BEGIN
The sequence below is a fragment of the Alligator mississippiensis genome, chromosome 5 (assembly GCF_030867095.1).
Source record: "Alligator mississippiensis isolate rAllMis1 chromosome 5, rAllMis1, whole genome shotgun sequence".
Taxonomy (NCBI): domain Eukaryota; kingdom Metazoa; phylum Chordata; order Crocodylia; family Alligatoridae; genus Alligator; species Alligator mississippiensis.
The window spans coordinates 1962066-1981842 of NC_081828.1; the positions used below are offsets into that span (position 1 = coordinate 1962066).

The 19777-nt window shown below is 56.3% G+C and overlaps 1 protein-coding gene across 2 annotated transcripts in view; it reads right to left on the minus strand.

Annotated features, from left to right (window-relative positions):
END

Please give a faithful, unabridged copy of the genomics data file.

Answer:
The sequence below is a fragment of the Alligator mississippiensis genome, chromosome 5 (assembly GCF_030867095.1).
Source record: "Alligator mississippiensis isolate rAllMis1 chromosome 5, rAllMis1, whole genome shotgun sequence".
Taxonomy (NCBI): domain Eukaryota; kingdom Metazoa; phylum Chordata; order Crocodylia; family Alligatoridae; genus Alligator; species Alligator mississippiensis.
The window spans coordinates 1962066-1981842 of NC_081828.1; the positions used below are offsets into that span (position 1 = coordinate 1962066).

The 19777-nt window shown below is 56.3% G+C and overlaps 1 protein-coding gene across 2 annotated transcripts in view; it reads right to left on the minus strand.

Annotated features, from left to right (window-relative positions):